“Women are deterred from applying from something that has a lot of masculine language,” said the agency.
We are striving for gender neutral language or probably leaning towards being more feminine, as it doesn’t put men off.
To be specific, they’re going to give the thumbs-down to language like ‘decisive,’ ‘active,’ ‘challenge,’ ‘competitiveness,’ ‘confident,’ and ‘intellectual’. Because they’re so male.
You may know woman who are decisive, active, competitive, confident, and intellectual, who love a challenge, but keep your mouth shut, or opt for duplicity, when you talk about them, because you have to have a male organ in order to be happy with such terms.
Les girls, according to this school of thought, are comfy only with words like ‘understand’, ‘kind’, ‘co-operative’, and ‘supportive’. Put in ‘holistic’, ‘healing’, and ‘caring’ and you have the whole bundle of terms favoured by the same group of women and more power to them.
However, this preference for soft and fuzzy words dressed in pink, with spangly barrettes in their hair, does mean, according to this UK outfit, that these women don’t go for jobs or educational opportunities that use the other kind of words, the threatening kind preferred by men.
The implication is that their careers, as a result, go nowhere and it’s up to all of us to change the way we talk, particularly in job specifications.
“Only 17% of women have jobs in the digital industry,” the woman speaking up on this topic stated. “I believe we can solve this partly with the language we use.”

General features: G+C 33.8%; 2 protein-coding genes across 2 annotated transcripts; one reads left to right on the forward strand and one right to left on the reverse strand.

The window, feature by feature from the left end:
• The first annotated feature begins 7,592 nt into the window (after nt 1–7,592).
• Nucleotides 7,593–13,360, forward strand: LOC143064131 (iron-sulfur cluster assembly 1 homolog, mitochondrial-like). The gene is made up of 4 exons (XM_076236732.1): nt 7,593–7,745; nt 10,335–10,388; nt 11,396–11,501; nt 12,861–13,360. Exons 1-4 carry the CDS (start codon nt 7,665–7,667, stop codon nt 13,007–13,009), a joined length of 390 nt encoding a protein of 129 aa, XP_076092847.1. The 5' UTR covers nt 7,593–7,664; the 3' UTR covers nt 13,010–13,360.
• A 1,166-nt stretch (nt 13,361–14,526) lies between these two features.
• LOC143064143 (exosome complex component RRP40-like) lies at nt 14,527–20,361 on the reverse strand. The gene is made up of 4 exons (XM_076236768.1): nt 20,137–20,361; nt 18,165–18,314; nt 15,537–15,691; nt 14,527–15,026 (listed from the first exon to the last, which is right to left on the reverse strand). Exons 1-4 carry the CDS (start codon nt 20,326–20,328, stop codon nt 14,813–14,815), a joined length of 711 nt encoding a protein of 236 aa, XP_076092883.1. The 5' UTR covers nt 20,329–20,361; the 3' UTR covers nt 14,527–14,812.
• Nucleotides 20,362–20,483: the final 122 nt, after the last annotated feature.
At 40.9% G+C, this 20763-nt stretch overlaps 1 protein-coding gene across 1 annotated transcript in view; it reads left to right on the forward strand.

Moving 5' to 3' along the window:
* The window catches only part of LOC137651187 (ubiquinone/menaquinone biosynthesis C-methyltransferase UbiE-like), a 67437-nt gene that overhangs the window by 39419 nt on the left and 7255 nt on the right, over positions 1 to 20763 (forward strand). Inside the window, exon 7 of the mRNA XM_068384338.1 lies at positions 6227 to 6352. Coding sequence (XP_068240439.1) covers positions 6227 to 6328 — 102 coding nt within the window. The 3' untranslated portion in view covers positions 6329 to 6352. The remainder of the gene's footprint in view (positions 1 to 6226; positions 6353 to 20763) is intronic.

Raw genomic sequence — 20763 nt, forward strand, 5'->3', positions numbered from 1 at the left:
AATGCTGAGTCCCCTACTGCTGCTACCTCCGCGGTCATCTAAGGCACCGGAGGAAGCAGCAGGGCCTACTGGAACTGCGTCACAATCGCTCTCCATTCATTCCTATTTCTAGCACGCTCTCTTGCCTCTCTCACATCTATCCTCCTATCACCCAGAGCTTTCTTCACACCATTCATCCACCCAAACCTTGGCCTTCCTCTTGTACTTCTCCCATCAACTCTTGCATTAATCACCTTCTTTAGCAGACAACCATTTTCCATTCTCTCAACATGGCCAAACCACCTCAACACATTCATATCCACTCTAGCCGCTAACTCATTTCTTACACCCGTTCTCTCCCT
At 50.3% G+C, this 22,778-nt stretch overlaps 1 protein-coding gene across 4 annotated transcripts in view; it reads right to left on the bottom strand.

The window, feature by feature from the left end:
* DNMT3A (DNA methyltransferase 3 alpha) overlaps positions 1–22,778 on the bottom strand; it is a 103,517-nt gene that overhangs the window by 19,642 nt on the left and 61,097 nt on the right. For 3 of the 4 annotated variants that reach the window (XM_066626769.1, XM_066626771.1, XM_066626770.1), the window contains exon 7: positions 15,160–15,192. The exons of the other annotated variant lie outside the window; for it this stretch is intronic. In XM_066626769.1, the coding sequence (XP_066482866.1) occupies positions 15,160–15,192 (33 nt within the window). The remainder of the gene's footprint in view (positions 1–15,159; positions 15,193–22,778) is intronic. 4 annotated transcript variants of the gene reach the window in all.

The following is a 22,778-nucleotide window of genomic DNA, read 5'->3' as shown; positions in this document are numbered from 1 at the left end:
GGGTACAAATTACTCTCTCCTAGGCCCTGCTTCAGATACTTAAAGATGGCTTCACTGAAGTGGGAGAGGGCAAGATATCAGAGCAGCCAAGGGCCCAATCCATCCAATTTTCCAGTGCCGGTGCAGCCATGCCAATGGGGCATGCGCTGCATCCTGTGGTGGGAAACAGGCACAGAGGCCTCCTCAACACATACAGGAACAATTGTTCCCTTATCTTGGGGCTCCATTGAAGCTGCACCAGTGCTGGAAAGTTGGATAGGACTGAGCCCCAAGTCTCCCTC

The problem with that is multi-faceted, starting with the fact that if you look at areas such as plumbing and electrical engineering, the numbers of women employed are almost certainly even smaller than the number in the digital industry.
That doesn’t mean that either industry should go linguistic. The umbrella body for plumbers doesn’t make the assumption that it’s the U-bends that are the problem, although if they presented those terms to a random bunch of women, there’s a good chance those women wouldn’t like those terms. I’ve yet to meet a woman who volunteered affection for U-bends.
Same with electricity. Who knows what hatred of the terms ‘voltage’ and ‘amp’ lurk in the female population? The very words pay reverence to two men, for God’s sake: Alessandro Volta and Andre-Marie Ampere.
Tell you what. Let’s change those two terms alone and I bet you women will flood into being electricians in a flash, if you’ll pardon the expression. It would defuse the entire problem.
Or would it? Would it, really? One of the problems with this particular action by the UK agency is that it doesn’t seem to be based on any in-depth research.
In fact, the coverage doesn’t mention any research at all.
It just states, as a bald fact, that women are deterred from applying for jobs by the use of particular terms, and states, as a further bald fact, that these terms are masculine.
But if you take the 17% of women in the digital world, the reality is that the language is not the problem. When you have major campaigns, running on mainstream and social media, about the horrible way Silicon Valley treats women, it is frankly ridiculous to assume the reason they’re not rushing to be digitally-employed is because of terms such as ‘leadership’.
Furthermore, if you look at industries such as banking or Big Pharma, not only do they not seem to have a problem recruiting women, they don’t seem to have a problem promoting women, despite using shockingly male terms like ‘ambition’.